I often say that estate planning is not as much about you but about the people you love. I know that the conversation isn’t easy. I know that we don’t like to think about what happens if we are not here. I know thinking about our incapacity is truly scary. I know that selecting someone else to raise our minor children is painful. I also know that failing to plan really affects the people we love. In most cases, it hurts the people we love more than it will hurt us.

In the United States, about 50% of all people have a last will and testament. About 30% of Black people have a last will and testament. The statistic means that most people are trusting the government to decide what should happen through guardianship or probate. Estate planning takes the action of making plans for your life and your legacy.

We have many current examples of inadequate planning and the impact. We look at Prince, Aretha Franklin, Martin Luther King Jr. and most recently comedian AJ Johnson. The pain that the family endures is beyond measure. The litigation costs, the embarrassment and the degradation of the unpreparedness is unimaginable. Solely for lack of effective planning.

If I don’t plan, I leave my family to accept the governmental structure of who should get my stuff. In some situations, that is not a problem. If I am not married and have one child the stuff will eventually all go in the right direction. However, the detour of the courthouse is often a costly detour. The route that navigates through the clerk, judge and Register of Wills office require approvals of how your stuff will be managed and by whom. Not to mention there are court costs, filing fees and in some jurisdictions a bond is required. There are financial and time costs to not planning.

The humanity cost is when there is someone appointed to make decisions regarding your care and the distribution of your assets is delegated to a hired hand. The hand may be very professional. The hand may be very strategic. However, the hand may not know any of the people involved. Caring for the considerations of a person requires more than professionalism and strategy.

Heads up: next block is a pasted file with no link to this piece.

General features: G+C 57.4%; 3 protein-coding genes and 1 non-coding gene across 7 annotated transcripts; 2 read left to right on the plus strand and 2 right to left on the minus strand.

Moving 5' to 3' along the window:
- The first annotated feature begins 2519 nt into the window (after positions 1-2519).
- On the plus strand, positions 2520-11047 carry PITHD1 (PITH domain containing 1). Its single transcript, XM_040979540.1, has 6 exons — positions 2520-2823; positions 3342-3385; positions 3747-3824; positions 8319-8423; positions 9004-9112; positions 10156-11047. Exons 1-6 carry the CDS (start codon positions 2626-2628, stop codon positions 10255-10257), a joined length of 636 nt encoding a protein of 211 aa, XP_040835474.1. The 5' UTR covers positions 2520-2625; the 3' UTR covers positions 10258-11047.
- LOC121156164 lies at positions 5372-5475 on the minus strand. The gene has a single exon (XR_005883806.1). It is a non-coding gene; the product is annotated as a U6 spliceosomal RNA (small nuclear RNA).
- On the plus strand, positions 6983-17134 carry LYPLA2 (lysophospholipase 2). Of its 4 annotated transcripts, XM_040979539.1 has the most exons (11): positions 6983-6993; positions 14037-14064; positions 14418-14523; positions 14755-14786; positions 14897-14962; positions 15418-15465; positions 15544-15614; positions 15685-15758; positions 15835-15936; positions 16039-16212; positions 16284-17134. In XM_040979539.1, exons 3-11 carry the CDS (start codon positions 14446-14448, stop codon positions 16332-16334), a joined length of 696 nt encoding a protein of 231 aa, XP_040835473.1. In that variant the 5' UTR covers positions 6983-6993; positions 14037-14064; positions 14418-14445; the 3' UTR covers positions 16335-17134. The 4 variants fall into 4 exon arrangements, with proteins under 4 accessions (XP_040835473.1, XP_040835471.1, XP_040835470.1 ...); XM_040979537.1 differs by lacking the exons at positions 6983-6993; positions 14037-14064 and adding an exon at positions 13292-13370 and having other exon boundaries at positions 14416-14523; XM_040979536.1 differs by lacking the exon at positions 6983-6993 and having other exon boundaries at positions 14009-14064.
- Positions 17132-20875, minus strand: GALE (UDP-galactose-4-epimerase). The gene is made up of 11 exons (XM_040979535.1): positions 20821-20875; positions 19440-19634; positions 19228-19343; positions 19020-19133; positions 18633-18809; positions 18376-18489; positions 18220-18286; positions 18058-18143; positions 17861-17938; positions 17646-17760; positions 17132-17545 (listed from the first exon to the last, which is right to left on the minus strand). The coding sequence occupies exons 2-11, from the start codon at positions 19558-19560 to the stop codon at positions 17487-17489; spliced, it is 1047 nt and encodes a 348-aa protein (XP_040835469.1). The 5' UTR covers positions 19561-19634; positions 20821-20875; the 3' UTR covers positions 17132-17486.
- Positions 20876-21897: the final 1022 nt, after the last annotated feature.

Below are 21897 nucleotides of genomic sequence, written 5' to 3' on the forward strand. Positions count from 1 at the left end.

I am currently serving a family where the hired person sold the family home. It was a professional act but it cost the family years of memories. It cost the family more than $30,000 in unnecessary fees. But it was in the purview of the responsibility of the professional hand that was appointed to serve.

Estate planning is an opportunity to identify who will support you if you need help with your finances or your health decision-making. Would you want someone who doesn’t know you to make those decisions for you?

Estate planning is an opportunity to identify who will receive the treasures that you have worked hard for during your life or received as an inheritance during your life. Would you want someone who doesn’t know you to make that decision for you?

Estate planning is an opportunity to be a blessing to the charitable organizations that have been a blessing to you, your family and your community. No court or hired hand can make the decision to support anyone besides your next of kin if you don’t make the plan.

Make a commitment this month to review the estate plan you created. Does it still reflect the values, passions and love that you currently hold? Does it take advantage of the legal opportunities through tax savings and probate avoidance available? Do the people you appoint still have the capacity in your heart and life to serve? Are your heirs still able and willing to receive that which you have for them?

Do you have a plan? If not, now is the time. There are amazing estate planning attorneys in your community. Reach out to a professional to show your loved ones that you care.

This correspondent is a guest contributor to The Washington Informer.

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